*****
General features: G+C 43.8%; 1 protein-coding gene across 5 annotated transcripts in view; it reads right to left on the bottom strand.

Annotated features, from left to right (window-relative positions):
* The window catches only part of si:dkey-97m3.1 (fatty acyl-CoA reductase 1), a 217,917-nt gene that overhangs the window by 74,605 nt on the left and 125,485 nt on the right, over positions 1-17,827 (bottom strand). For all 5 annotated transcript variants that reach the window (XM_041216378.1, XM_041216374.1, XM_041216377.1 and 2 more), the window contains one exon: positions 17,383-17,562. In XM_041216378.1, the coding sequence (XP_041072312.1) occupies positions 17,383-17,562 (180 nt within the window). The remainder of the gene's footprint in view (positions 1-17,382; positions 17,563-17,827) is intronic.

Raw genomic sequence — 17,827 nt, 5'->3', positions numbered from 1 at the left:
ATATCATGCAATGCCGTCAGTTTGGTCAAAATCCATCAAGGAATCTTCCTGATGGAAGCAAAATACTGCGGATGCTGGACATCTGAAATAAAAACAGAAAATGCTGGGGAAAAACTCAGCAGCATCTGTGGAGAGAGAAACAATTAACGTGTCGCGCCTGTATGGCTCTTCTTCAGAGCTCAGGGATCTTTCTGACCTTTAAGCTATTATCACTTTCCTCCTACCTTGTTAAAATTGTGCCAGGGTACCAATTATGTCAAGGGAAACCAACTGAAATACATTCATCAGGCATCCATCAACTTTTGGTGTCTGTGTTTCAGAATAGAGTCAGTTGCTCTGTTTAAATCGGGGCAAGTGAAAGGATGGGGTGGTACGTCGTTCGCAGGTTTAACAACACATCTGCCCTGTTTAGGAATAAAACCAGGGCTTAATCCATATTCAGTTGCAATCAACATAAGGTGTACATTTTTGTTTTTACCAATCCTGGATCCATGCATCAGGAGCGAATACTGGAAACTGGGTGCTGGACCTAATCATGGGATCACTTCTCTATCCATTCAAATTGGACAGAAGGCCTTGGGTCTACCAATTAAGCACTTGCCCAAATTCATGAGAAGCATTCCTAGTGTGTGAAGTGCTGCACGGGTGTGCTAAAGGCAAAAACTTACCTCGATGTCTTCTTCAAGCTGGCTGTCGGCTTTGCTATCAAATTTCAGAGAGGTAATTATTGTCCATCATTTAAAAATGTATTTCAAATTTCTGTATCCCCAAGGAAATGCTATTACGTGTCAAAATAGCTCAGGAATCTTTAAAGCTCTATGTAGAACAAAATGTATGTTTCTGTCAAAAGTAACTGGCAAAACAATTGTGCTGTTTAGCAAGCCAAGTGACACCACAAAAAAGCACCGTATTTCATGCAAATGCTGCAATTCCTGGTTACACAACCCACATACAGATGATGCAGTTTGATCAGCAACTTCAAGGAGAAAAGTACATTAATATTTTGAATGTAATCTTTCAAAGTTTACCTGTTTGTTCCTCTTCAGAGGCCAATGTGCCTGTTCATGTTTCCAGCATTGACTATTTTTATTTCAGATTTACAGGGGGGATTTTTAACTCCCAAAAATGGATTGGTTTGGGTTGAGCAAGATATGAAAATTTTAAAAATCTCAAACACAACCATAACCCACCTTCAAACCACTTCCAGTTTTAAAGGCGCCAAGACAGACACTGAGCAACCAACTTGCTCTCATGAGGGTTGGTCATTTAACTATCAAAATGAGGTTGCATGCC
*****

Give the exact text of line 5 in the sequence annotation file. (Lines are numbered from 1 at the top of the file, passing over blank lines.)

ATATCATGCAATGCCGTCAGTTTGGTCAAAATCCATCAAGGAATCTTCCTGATGGAAGCAAAATACTGCGGATGCTGGACATCTGAAATAAAAACAGAAAATGCTGGGGAAAAACTCAGCAGCATCTGTGGAGAGAGAAACAATTAACGTGTCGCGCCTGTATGGCTCTTCTTCAGAGCTCAGGGATCTTTCTGACCTTTAAGCTATTATCACTTTCCTCCTACCTTGTTAAAATTGTGCCAGGGTACCAATTATGTCAAGGGAAACCAACTGAAATACATTCATCAGGCATCCATCAACTTTTGGTGTCTGTGTTTCAGAATAGAGTCAGTTGCTCTGTTTAAATCGGGGCAAGTGAAAGGATGGGGTGGTACGTCGTTCGCAGGTTTAACAACACATCTGCCCTGTTTAGGAATAAAACCAGGGCTTAATCCATATTCAGTTGCAATCAACATAAGGTGTACATTTTTGTTTTTACCAATCCTGGATCCATGCATCAGGAGCGAATACTGGAAACTGGGTGCTGGACCTAATCATGGGATCACTTCTCTATCCATTCAAATTGGACAGAAGGCCTTGGGTCTACCAATTAAGCACTTGCCCAAATTCATGAGAAGCATTCCTAGTGTGTGAAGTGCTGCACGGGTGTGCTAAAGGCAAAAACTTACCTCGATGTCTTCTTCAAGCTGGCTGTCGGCTTTGCTATCAAATTTCAGAGAGGTAATTATTGTCCATCATTTAAAAATGTATTTCAAATTTCTGTATCCCCAAGGAAATGCTATTACGTGTCAAAATAGCTCAGGAATCTTTAAAGCTCTATGTAGAACAAAATGTATGTTTCTGTCAAAAGTAACTGGCAAAACAATTGTGCTGTTTAGCAAGCCAAGTGACACCACAAAAAAGCACCGTATTTCATGCAAATGCTGCAATTCCTGGTTACACAACCCACATACAGATGATGCAGTTTGATCAGCAACTTCAAGGAGAAAAGTACATTAATATTTTGAATGTAATCTTTCAAAGTTTACCTGTTTGTTCCTCTTCAGAGGCCAATGTGCCTGTTCATGTTTCCAGCATTGACTATTTTTATTTCAGATTTACAGGGGGGATTTTTAACTCCCAAAAATGGATTGGTTTGGGTTGAGCAAGATATGAAAATTTTAAAAATCTCAAACACAACCATAACCCACCTTCAAACCACTTCCAGTTTTAAAGGCGCCAAGACAGACACTGAGCAACCAACTTGCTCTCATGAGGGTTGGTCATTTAACTATCAAAATGAGGTTGCATGCC